This tutorial will focus exclusively on XSLT, which offers some high-level tools to reorganize data from am XML document into a completely new form; these tools allow document authors to select individual nodes, group them into different combinations, and perform arithmetic and string operations on them to generate new views of the same data. {mospagebreak title=Up A Tree} An XSLT transformation essentially consists of converting an XML “source tree” into a new – and usually completely different – “result tree”. This is accomplished by means of an XSLT stylesheet, which contains one or more template rules. A template rule performs two functions: it first identifies a pattern to match in the source tree, and then describes the structure of the desired result tree. It is this process of transforming – or as Calvin would say, transmogrifying – the source tree into the result tree that gives XSLT its name.

Consider the following example:

<xsl:template match="/"> My name is <xsl:value-of select="name" /> </xsl:template>

In this case, the template rule matches the root of the XML source tree, looks for the “name” element and print a string containing the value of that element.

The body of a template rule may contain a sequence of character data, which is reproduced as is, and/or XSLT processing instructions, which are executed by the processor. For example, the following template rule contains an XSLT processing instruction to loop a certain number of times, enclosed within non-XSLT text fragments.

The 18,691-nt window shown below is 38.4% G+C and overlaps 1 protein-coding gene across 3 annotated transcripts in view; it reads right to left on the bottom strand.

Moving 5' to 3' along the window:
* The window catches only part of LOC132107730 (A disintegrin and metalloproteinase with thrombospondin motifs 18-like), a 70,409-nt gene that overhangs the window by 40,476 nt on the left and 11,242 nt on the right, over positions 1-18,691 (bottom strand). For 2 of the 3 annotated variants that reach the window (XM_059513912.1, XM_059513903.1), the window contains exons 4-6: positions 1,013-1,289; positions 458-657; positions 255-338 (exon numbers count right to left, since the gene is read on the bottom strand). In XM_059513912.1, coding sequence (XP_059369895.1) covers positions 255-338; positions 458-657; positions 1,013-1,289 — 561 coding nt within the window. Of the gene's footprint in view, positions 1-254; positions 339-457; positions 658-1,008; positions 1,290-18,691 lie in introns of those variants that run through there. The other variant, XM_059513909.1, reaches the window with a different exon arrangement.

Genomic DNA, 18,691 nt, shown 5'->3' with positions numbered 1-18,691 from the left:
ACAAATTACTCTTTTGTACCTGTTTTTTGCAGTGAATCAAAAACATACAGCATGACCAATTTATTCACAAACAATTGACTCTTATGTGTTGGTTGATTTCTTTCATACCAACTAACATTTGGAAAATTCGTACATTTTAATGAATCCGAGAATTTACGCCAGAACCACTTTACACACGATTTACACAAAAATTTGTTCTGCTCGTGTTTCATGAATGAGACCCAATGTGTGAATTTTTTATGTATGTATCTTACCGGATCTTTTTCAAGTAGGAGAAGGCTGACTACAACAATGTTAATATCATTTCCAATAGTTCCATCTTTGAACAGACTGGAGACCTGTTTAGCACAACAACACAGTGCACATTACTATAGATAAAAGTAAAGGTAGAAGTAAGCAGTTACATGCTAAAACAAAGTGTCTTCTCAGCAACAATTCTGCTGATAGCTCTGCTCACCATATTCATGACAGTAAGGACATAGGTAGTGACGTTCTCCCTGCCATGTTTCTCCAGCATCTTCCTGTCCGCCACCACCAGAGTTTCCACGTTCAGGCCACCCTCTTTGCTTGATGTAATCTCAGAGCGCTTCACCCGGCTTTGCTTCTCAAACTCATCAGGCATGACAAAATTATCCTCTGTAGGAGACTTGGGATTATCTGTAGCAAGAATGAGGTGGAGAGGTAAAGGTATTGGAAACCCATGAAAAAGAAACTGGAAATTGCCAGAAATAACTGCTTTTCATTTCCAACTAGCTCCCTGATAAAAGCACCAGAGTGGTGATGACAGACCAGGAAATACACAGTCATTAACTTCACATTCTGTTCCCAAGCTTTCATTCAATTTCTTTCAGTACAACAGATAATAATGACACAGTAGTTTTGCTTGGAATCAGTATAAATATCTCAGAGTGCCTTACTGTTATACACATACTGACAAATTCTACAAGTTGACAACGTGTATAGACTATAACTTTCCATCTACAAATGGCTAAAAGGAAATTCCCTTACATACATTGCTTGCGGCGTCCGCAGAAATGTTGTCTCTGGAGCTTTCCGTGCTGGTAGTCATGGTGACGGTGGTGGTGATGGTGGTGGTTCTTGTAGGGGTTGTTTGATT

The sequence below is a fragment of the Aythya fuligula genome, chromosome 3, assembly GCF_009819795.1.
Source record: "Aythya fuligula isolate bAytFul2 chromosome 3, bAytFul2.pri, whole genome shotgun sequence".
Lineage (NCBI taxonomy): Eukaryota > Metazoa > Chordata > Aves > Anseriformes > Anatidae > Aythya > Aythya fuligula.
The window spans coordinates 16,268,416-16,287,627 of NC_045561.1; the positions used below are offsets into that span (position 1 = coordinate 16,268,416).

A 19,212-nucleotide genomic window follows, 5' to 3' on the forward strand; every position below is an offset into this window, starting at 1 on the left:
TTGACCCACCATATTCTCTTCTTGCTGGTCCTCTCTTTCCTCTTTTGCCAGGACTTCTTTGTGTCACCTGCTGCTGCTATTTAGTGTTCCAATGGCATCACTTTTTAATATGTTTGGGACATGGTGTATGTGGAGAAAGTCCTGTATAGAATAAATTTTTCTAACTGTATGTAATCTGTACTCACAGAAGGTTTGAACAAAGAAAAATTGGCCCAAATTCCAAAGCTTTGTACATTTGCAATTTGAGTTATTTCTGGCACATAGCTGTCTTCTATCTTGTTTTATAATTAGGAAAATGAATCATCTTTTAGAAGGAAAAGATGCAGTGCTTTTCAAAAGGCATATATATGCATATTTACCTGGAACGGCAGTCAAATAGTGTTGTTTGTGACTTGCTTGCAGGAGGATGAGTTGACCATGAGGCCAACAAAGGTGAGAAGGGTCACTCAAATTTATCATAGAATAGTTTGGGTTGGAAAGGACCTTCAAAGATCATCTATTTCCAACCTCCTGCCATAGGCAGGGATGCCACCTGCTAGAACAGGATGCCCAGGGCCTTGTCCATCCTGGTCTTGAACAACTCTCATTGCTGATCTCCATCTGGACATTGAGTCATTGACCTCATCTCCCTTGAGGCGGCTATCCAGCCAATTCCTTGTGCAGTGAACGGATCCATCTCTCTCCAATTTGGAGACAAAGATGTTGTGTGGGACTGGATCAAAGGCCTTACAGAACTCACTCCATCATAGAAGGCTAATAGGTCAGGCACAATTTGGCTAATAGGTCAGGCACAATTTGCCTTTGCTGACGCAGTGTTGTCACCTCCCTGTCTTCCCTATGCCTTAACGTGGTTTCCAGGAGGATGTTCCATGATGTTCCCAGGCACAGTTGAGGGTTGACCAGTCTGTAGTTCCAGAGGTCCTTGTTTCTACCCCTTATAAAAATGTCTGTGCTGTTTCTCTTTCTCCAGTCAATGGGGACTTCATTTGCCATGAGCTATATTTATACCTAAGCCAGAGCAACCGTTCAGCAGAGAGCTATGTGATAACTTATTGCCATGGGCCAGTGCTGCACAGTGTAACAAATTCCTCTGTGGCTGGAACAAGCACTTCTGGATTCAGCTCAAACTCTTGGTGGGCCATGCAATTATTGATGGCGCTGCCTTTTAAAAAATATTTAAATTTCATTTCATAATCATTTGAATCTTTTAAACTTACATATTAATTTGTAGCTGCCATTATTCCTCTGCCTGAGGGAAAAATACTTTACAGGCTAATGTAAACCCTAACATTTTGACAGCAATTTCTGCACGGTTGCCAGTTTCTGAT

<xsl:template match="/list"> <xsl:for-each select="item"> Item: <xsl:value-of select="."/><br/> </xsl:for-each> </xsl:template>

An XSLT stylesheet may contain one or more template rules. Each rule typically applies to a specific node (or set of nodes) in the source tree, executes a set of instructions to create the structure of the corresponding node(s) in the result tree, and also specifies whether processing should continue recursively (to the children of the current node) or stop at that point itself.

In case processing is to continue recursively, the XSLT processor looks for a template rule matching the next element in the source tree, creates the corresponding result tree fragment, and continues recursively until it runs out of nodes or template rules. The end-product is thus the result of interaction between different template rules.

In case more than one template rule matches a specific element in the source tree, XSLT conflict resolution states that the most specific rule is applied. You’ll see an example of this a little further down. {mospagebreak title=Test Drive} In order to see XSLT in action, let’s build a simple XML file and combine it with an XSLT stylesheet to output some HTML.

Here’s a simple XML document,

<?xml version="1.0"?> <me> <name>John Doe</name> <address>94, Main Street, Nowheresville 16463, XY</address> <tel>738 2838</tel> <email>johndoe@black.hole.com</email> <url>http://www.unknown_and_unsung.com/</url> </me>

which I would like to convert into the following HTML document.

<html> <head></head> <body> <h1>Contact information for <b>John Doe</b></h1> <h2>Mailing address</h2> 94, Main Street, Nowheresville 16463, XY <h2>Phone:</h2> 738 2838 <h2>Email adress:</h2> johndoe@black.hole.com <h2>Web site URL:</h2> http://www.unknown_and_unsung.com/ </body> </html>

Here’s the stylesheet to accomplish the transformation:

<?xml version="1.0"?> <xsl:stylesheet version="1.0" xmlns:xsl="http://www.w3.org/1999/XSL/Transform"> <xsl:template match="/"> <html> <head> </head> <body> <h1>Contact information for <b><xsl:value-of select="me/name" /></b></h1> <h2>Mailing address:</h2> <xsl:value-of select="me/address" /> <h2>Phone:</h2> <xsl:value-of select="me/tel" /> <h2>Email address:</h2> <xsl:value-of select="me/email" /> <h2>Web site URL:</h2> <xsl:value-of select="me/url" /> </body> </html> </xsl:template> </xsl:stylesheet>